It has been more than a quarter century since I arrived in the United States (fall of 1985). Like much of the traffic into this country at that time, I came here for graduate school and went through the usual experiences of being an almost penniless student.
Fast forward 28 years and I am now teaching my daughter to drive. This process made me look back at my own progress as a driver through these years. Following the standard path of Indian graduate students at that time, I procured a driver’s license. For this I have to thank my roommate Ramani whose boat-like Buick Regal was the car of choice for many a driver’s test. I still remember the dreaded U-turn exercise also called the K-turn. Thankfully in State College where I took the test, parallel parking was not one of the required components of the test. So, in February of 1986, I passed the test in a single attempt without the need to parallelize and squared away a great sense of accomplishment.
After a couple of years of saving, I was able to buy a used red Datsun 310GX to move around. The mobility that my car gave me was indescribable. Gas was 99 cents a gallon and distances were short. I remember driving around the university; for weekend trips to the mall; giving rides to friends or making quick runs for groceries. A few long distance drives to Pittsburgh (the closest city) every few months were part of graduate student life. It was a great feeling.
A few cars and a couple of decades later, here I am with my daughter in the car and wondering how she will be able to handle the crazy drivers that are on the road now who just did not exist when I was a younger driver?
When I was driving, all I had to watch out for was to not drive past a school bus with flashing lights, and not to turn on “No Turn On Red” and not to block intersections.
Let me relate the wacky things that people do now.
How about the people who drive on the shoulder instead of waiting for the person in front of them to turn left? It is remarkable how this practice has changed from a relatively rare one (single impatient driver) to the norm and the exception is the person who actually waits.
What about the rolling stops and people squeaking through the stop sign before it is your turn because you are still pulling in to the perpendicular stop sign?
How about not bothering about “blocking an intersection” rule? You can literally sense the indignation from the driver behind you while you are dutifully “not” blocking an intersection.
And if you are “not” blocking an intersection in a way that is preventing the guy behind from scooting ahead because he is turning right or left a little further ahead, you can literally feel the flames shooting out of his eyes.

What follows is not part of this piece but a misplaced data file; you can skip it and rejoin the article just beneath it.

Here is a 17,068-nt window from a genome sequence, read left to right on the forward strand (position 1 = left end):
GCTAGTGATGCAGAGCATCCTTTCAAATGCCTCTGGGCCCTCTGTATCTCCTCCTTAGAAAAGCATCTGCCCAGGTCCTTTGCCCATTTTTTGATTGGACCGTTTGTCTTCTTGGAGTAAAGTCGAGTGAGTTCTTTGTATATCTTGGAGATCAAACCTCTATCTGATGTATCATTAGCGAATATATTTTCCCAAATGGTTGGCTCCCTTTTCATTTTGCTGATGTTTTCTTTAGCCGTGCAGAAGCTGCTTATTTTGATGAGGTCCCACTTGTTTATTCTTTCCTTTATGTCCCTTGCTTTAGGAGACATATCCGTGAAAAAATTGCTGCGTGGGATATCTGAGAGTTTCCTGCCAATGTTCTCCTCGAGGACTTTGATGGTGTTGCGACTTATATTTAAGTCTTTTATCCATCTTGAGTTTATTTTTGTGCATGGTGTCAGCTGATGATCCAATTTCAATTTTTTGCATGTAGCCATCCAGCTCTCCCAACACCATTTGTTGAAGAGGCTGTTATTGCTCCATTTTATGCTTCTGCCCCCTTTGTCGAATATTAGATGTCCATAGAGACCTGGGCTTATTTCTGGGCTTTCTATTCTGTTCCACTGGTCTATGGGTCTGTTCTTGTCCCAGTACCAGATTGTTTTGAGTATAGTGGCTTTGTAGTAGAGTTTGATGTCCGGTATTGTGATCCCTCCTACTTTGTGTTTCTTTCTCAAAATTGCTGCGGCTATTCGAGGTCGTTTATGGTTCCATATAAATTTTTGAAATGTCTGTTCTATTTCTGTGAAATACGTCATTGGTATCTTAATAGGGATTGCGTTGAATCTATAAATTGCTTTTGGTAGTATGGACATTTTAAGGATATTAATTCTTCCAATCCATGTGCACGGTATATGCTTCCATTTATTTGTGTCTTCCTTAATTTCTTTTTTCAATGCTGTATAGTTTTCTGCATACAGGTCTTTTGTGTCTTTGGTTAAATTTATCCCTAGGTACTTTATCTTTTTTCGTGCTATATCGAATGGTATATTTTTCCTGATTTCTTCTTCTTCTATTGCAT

How about those driving a good 10 to 15 mph greater than the speed limit and getting indignant because the person in front of you is sticking to the speed limit? Everyone is a speed-demon these days—if one can speed through the yellow, one will. Also, you have to be the second or the third car to go through the red to prevent the hapless driver waiting for the straight traffic to stop to turn left.
And here is a newer development—just when I thought people were turning demure while driving, by constantly looking at their feet and smiling, I realized that they are actually texting or responding to a text message. Look around when you are driving; you will notice that this is pretty much the norm.
Then The Mercury News’ Roadshow column recently had this: “I thought I had seen it all during the morning commute. Men shaving (both blade and electric); women applying makeup; people reading newspapers; people eating cereal; the list is nearly endless. I honestly thought no one could surprise me anymore. I was wrong:
I saw a woman painting her toenails as she drove eastbound on the 237 freeway. She had her left foot up on the dashboard in front of the A/C vent so the cool, dry air would blow across her toes, and she was painting her toenails as she drove during the afternoon commute.”
How do I teach my daughter not to get affected by these atrocities and just follow the rules without being a hazard herself? It is clearly not the right thing to do to allow her to bend the rules this early when she is starting to drive. She can take her time to gain experience and indulge in a few rule-bendings herself as she grows older. Clearly, learning to drive is a tense process for her but it is an agonizing one for me as well as I have to keep both of us sane in the midst of this madness.
The pace of life continues to increase. Faster and better cars, an overconfidence bordering on foolhardiness, an almost complete absence of deterrence for such bad driving, and a plain irreverence to the fact that a mere delay of 15 seconds is not going to radically alter your life are all culprits that have led to this situation. I do wish for a magic hand to appear whenever an infraction occurs and dope-slap the offender immediately.
Oh well, we can all pray for that. In the meantime, I have to teach her to parallel park.
Dinakar Subramanian has been a long time resident of the Philadelphia area after his graduate study at Penn State in the late 80s. He is an avid reader, blogger, Karnatik musician, music and cricket enthusiast. He can be contacted at firstname.lastname@example.org